Reductress Is Devoting Its Entire Site to Rape Jokes That Punch Up

Illustration for article titled Reductress Is Devoting Its Entire Site to Rape Jokes That Punch Up

In response to a sexual assault controversy that’s currently engulfing the New York comedy scene, women’s satire site Reductress has devoted its entire landing page to humor articles (primarily written by women) about rape.

“Man Who Sexually Assaulted You Likes Your Facebook Post About Sexual Assault” reads one headline, while another touts “I Anonymously Reported My Rape for the Anonymous Attention.”

In the latter article, Nicole Silverberg writes:

As many women know, the process of reporting the rape can be as traumatic as the assault itself. The burden of proof is put upon the victim and there’s often a bias toward innocence, which can make the entire process feel futile and even cruel. The process of reporting my rape nearly destroyed me, but it was all worth it—just to see my name, “21-year-old woman,” emblazoned in newspapers next to the words, “may have had two beers that night.”


The articles were posted after a popular New York City comedian was banned from the Upright Citizens Brigade comedy network after he was accused of rape by multiple women. Since then, several (mostly) male members of the community have jumped to the accused’s defense—Kurt Metzger, a staff writer for Inside Amy Schumer, being among the most vocal.

In a rambling Facebook post, Metzger wrote:

Illustration for article titled Reductress Is Devoting Its Entire Site to Rape Jokes That Punch Up

(Note: Jiff Dilfyberg is a name Metzger made up, not the name of the accused comedian.)

Reached for comment by Jezebel, Reductress founder and editor Beth Newell said:

Our female comedian friends were feeling pretty frustrated with a lot of the dialogue surrounding these events, specifically some of the comments coming from men. We put out a call to writers for pitches on the topics of sexual assault and related issues and we received an overwhelming response.

So we came up with the idea to use as many of those ideas as possible and do a full homepage takeover.


Asked whether or not she views artistic expression and humor as the most effective form of speaking out, Newell replied, “I think we all cope in our own way and I don’t want to shame any of the women who are calling out Metzger, but I think this story is so much bigger than him and to make it entirely about him is maybe giving people a scapegoat. Not to mention giving him the attention he desires.”

“For us, this is about how we can all take responsibility for improving the dialogue about sexual assault and abuse going forward,” she added.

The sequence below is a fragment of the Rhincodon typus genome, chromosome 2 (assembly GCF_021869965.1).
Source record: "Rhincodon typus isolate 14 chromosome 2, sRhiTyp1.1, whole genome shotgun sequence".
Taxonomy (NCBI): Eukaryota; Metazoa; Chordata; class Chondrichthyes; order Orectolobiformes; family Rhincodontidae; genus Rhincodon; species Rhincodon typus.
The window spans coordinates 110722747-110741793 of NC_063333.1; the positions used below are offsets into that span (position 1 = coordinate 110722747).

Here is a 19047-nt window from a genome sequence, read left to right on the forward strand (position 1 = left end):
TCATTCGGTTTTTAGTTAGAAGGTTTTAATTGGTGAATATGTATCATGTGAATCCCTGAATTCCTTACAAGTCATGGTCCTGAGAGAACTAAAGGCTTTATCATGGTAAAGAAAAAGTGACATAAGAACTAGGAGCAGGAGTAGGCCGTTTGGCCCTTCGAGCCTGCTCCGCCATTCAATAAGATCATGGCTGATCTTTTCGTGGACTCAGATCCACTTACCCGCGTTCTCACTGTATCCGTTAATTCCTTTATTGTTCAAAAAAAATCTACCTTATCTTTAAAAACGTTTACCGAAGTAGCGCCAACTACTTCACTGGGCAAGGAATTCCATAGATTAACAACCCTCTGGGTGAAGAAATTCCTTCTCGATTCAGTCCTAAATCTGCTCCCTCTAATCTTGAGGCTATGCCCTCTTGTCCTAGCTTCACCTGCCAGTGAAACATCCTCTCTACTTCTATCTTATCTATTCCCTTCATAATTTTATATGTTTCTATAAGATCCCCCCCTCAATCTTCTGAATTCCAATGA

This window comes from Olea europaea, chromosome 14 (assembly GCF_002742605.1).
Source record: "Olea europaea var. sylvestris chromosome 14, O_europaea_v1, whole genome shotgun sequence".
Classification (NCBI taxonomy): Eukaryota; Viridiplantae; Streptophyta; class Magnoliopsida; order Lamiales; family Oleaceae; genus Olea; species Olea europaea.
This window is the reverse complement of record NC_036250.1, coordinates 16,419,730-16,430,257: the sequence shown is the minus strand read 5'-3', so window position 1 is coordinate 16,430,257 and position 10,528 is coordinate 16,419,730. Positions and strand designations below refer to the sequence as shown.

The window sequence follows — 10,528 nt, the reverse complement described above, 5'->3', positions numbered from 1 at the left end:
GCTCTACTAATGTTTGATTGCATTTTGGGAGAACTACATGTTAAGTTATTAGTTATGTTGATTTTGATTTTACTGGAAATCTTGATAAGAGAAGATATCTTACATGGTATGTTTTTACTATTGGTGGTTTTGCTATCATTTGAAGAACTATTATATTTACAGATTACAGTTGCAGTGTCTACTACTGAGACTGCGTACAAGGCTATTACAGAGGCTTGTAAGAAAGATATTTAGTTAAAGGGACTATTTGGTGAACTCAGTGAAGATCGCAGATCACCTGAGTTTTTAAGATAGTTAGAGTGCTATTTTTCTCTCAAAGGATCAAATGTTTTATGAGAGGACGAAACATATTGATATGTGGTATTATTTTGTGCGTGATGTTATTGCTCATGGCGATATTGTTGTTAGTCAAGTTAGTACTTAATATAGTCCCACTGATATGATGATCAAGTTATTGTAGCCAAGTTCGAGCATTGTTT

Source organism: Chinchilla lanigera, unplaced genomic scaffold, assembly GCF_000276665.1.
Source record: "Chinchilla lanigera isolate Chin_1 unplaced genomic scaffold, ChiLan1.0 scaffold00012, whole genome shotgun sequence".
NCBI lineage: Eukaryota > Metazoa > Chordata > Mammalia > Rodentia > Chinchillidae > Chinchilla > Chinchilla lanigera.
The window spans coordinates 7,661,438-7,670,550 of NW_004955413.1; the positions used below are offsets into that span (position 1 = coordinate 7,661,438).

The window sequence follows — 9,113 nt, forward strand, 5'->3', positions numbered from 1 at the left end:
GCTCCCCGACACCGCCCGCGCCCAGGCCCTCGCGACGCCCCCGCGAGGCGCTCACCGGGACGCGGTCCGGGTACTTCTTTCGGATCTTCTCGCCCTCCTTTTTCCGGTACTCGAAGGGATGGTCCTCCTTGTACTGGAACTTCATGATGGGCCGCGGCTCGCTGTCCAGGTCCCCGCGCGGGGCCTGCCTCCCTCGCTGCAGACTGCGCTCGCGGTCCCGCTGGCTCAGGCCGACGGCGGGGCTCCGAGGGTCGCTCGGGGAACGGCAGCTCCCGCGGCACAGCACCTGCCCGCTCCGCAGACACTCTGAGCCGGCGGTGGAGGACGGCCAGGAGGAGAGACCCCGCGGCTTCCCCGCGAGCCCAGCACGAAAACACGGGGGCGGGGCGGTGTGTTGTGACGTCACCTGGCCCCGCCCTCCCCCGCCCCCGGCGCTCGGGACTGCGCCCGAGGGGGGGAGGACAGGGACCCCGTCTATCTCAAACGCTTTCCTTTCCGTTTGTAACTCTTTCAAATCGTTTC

A Reductress post by Ingrid Ostby titled “‘Most Woman Lie About Rape,’ Says Man Lying About Rape” reads:

“This is a true stat, I’m not making this up—99 percent of women are lying about rape,” Ratner said, blatantly lying about rape. According to reports, Ratner wrote this across several Facebook comment threads and also shared it aloud to anyone who would listen.


Another post by Sarah Pappalardo, written in the voice of a medieval witch, calls out the men describing the actions of women in the comedy community a “witch hunt.”

“Would you like to know what an actual witch hunt looks like? Cut me down from this burning stake and I’ll tell you. Seriously, pull me down, I am about to burn,” says Hagatha the Witch.


She continues:

You might be wondering why I’m almost afire in the first place. Well, I was accused of a crime. And what was I accused of? Floating in a lake. If you were wondering what an actual bullshit accusation looks like, please come and pull me out of this burning pyre and I’ll tell you that it’s “floating in a lake.” You’d have to ask me in person, though, ‘cause I don’t do Twitter.


The move by Reductress has been cathartic to many, signifying further progress among women in the comedy scene to make their voices and needs both heard and met. In December of 2015, comedian Beth Stelling came forward to talk about her alleged rape by fellow comedian Cale Hartmann and the following month, BuzzFeed published a damning article on sexual harassment in the L.A. improv comedy scene by former Jezebel reporter Katie J.M. Baker. Around the same time, female comedians and improvisors in Chicago also began to rally after Charna Halpern, founder of Improv Olympic (iO), questioned women’s sexual harassment allegations in a Facebook post.

Managing Editor, Jezebel

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Madeleine Davies

ETA: Then again, this.